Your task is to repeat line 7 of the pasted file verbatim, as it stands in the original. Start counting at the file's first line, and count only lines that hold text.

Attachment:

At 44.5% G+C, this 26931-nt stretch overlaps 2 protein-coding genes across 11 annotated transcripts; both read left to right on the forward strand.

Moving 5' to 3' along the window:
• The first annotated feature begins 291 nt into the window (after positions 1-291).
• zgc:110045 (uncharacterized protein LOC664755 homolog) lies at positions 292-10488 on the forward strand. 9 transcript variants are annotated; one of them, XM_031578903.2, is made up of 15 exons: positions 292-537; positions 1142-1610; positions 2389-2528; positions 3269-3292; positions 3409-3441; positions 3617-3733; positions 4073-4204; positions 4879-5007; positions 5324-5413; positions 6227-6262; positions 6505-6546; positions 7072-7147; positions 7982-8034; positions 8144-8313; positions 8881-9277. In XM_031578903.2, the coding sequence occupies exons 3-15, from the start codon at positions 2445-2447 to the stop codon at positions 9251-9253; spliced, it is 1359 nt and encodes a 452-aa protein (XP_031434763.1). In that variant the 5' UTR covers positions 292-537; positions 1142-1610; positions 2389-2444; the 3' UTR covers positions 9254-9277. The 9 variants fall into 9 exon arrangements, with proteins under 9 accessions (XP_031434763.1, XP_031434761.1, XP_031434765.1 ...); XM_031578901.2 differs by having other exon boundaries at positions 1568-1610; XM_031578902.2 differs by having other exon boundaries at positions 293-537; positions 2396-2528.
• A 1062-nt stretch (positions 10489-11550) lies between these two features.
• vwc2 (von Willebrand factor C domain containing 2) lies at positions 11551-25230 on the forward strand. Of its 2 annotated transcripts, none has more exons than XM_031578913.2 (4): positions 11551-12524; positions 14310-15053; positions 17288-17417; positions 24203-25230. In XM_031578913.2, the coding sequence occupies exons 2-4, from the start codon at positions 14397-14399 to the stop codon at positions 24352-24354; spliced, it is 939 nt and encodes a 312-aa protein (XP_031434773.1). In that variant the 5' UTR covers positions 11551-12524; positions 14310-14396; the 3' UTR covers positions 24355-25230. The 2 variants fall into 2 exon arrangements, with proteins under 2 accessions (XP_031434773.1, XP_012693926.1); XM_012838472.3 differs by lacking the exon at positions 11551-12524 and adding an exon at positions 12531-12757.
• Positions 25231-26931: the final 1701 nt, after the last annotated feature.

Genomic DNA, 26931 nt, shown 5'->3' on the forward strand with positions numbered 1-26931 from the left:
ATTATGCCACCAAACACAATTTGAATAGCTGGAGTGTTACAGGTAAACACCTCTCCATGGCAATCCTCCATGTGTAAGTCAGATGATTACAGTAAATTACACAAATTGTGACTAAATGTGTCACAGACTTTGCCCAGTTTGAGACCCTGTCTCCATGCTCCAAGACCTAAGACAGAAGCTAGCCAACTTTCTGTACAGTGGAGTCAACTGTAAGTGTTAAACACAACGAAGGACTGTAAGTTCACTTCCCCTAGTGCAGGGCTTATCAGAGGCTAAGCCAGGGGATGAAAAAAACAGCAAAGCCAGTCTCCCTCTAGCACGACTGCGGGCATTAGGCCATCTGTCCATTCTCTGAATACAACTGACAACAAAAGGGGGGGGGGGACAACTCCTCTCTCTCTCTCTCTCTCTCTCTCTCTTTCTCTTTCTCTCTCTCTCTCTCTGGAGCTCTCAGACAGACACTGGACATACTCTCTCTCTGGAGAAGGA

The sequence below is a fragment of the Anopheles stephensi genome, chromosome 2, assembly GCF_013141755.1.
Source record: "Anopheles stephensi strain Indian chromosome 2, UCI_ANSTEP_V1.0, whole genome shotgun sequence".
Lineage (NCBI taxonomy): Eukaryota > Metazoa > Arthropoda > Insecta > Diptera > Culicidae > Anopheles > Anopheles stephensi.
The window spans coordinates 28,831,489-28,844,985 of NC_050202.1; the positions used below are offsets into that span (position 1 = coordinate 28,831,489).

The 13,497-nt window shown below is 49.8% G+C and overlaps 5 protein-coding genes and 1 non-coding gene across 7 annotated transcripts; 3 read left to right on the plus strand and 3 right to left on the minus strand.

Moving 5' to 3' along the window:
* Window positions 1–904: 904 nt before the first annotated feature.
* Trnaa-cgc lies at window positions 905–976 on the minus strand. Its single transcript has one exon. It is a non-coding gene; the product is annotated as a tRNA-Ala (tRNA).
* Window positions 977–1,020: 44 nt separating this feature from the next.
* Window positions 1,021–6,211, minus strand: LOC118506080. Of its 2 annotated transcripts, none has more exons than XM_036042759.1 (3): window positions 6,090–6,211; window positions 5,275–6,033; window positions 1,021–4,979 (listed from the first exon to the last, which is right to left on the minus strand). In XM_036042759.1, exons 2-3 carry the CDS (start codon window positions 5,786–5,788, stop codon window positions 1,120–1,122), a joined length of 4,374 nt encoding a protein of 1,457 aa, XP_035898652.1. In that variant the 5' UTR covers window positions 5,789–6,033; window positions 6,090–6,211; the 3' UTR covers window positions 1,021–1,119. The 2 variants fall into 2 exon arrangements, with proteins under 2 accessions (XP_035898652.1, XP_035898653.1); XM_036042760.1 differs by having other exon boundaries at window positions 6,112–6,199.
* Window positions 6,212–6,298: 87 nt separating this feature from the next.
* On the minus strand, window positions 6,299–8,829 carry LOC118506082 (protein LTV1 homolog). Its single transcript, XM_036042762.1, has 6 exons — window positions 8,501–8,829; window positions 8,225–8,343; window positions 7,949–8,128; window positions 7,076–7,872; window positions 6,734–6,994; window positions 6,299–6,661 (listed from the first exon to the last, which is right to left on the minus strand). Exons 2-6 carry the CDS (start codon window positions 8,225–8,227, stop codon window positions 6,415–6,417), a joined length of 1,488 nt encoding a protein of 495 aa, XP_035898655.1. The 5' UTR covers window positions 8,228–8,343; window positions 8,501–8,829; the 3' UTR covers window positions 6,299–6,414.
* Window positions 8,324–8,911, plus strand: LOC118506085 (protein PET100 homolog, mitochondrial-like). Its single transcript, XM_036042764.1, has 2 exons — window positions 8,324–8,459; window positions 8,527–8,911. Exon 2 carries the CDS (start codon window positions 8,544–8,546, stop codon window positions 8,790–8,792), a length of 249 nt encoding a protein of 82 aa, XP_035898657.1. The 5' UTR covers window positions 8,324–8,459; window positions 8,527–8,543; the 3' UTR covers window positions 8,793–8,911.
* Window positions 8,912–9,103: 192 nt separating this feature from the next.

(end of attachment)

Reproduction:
• Positions 25231-26931: the final 1701 nt, after the last annotated feature.